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Project aims to show clear benefits of water purification system for fish health in Scotland

View all news from: Sustainable Aquaculture Innovation Centre (SAIC)
View directory entry for: Sustainable Aquaculture Innovation Centre (SAIC)

20 April 2022

For the first time in Scotland an innovative water purification system will be trialled alongside a medicine used to treat sea lice on salmon, in what could be a major boost for fish health and wellbeing. 

CleanTreat, a first-of-its-kind water purification system developed by aquaculture biotechnology company Benchmark, will be tested at a Mowi fish farm in Scotland over the next month, in a trial supported by the University of Stirling’s Institute of Aquaculture and the Sustainable Aquaculture Innovation Centre (SAIC).

The consortium will test the efficacy of CleanTreat in removing Salmosan Vet in a range of conditions, aiming to determine how and in what quantities it can be filtered from treatment water. Salmosan Vet is a leading treatment for sea lice and has been approved for use in Scotland since the early 1990s.

Managing sea lice costs approximately £40 million annually in Scotland and is considered the greatest biological challenge to the aquaculture sector. Introducing CleanTreat could allow fish farmers to respond more quickly to sea lice challenges, be more precise and effective with treatment, and improve the process of treating fish for farmers.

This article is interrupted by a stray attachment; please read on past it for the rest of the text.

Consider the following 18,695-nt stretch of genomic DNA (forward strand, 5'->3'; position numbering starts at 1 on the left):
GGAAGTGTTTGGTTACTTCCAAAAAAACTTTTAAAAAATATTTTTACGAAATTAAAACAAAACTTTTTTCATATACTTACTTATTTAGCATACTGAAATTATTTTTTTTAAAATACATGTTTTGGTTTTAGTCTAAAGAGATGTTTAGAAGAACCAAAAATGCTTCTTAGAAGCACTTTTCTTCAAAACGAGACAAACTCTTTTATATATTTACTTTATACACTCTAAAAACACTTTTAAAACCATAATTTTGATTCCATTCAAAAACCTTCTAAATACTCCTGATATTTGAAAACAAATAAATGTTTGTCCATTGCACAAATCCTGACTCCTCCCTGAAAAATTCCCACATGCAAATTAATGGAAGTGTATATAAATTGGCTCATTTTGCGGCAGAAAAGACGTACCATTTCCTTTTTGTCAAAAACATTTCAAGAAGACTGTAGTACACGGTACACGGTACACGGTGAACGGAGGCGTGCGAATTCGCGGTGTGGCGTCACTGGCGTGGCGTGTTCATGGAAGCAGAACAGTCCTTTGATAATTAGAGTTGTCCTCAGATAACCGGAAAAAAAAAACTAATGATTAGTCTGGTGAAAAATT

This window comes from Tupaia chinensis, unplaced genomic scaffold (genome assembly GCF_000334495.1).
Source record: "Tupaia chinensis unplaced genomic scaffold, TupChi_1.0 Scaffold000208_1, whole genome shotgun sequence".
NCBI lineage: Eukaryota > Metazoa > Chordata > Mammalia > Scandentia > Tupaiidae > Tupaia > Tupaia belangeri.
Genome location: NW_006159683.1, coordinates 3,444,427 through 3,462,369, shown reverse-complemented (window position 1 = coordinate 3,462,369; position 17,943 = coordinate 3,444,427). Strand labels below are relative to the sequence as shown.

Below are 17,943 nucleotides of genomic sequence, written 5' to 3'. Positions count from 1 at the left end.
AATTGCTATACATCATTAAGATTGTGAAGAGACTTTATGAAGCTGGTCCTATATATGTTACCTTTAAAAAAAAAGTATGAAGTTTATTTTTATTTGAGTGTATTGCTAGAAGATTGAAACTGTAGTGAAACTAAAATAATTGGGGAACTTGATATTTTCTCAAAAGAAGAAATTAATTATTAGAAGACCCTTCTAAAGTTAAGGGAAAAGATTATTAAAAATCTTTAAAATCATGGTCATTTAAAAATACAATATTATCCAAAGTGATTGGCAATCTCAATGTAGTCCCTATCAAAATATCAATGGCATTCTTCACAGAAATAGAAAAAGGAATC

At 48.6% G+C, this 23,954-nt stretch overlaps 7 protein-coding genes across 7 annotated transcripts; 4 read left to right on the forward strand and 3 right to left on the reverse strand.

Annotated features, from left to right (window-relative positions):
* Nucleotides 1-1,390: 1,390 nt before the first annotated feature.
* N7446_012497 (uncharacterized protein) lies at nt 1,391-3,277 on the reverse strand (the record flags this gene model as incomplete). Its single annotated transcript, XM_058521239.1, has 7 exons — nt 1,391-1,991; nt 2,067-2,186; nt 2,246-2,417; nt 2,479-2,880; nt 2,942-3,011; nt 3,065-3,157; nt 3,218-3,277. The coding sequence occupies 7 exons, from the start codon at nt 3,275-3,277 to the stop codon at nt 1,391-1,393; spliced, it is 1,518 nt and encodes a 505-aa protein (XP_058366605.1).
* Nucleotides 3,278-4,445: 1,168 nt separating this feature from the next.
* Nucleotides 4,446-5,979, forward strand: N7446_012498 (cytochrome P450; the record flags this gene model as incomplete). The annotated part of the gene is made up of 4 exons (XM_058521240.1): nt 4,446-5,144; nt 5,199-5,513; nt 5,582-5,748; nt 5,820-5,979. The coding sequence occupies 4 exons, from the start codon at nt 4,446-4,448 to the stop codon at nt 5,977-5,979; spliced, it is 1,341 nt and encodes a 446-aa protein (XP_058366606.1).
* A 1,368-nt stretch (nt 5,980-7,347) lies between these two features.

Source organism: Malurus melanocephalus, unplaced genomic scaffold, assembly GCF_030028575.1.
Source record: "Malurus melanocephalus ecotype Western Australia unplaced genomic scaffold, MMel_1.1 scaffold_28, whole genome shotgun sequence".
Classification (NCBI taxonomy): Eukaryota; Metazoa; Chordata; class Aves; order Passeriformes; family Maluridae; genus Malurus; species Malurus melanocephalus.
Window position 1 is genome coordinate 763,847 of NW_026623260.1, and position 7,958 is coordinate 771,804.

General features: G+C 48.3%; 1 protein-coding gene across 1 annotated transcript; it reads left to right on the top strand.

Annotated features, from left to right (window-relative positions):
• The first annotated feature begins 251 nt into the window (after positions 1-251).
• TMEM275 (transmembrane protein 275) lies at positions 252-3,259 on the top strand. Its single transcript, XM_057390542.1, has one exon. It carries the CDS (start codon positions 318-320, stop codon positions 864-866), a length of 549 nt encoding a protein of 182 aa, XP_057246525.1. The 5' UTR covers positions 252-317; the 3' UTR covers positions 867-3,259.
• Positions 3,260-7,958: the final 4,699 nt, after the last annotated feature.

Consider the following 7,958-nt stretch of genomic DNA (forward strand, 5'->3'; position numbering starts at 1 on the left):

By using the purification system, it is hoped that producers will be able to treat multiple pens within a shorter time frame and, therefore, a greater number of fish can receive the medicine, preventing the spread of infection and enhancing site-wide sea lice control. CleanTreat also has the added benefit of removing organic material from the treatment water, including sea lice and sea lice egg strings, to help prevent development of resistance against the medicine.

Traditionally, salmon have been treated with Salmosan Vet within a closed tarpaulin placed inside a net pen. It is intended that salmon will instead be guided into a bespoke vessel for treatment, with the fish returned to the net pen and the water transferred to the CleanTreat system. The medicine is then removed, along with any organic matter caught in the filtration process, and the purified water is released into the sea.

Mark Todman, head of business development at Benchmark, said: "At Benchmark, we are excited to be collaborating with SAIC, the University of Stirling and Mowi on this pilot trial. CleanTreat could enable the use of efficacious and high welfare medicines like Salmosan Vet in the most environmentally responsible manner possible, providing the best outcomes for both farmers and their fish. We are always looking for ways to support the farmers to be able to use all the tools in the toolbox as efficiently as they can and supporting the sustainable growth of the Scottish salmon industry.”

Dougie Hunter, technical director and managing director for ocean matters at Mowi, commented: "As a salmon producer, the health and wellbeing of our fish is of paramount importance. We take a number of different approaches to supporting their welfare, including the use of medicines. However, we are always conscious of any potential environmental impact and the introduction of CleanTreat could help alleviate some of the current limitations of Salmosan Vet. This could be a significant boost to fish health and welfare across our sites.”

Heather Jones, CEO of SAIC, added: "The potential introduction of CleanTreat could be a significant improvement on how the aquaculture sector uses medicines, but it is important to note that it is an enhancement of an already closely controlled and tightly regulated process. Alongside cleaner fish and other approaches, medicines are a crucial part of the toolbox necessary for managing the perennial issue of sea lice. This project is another great example of how businesses and universities can work together to make a big difference to fish health.”
Project aims to show clear benefits of water purification system for fish health in Scotland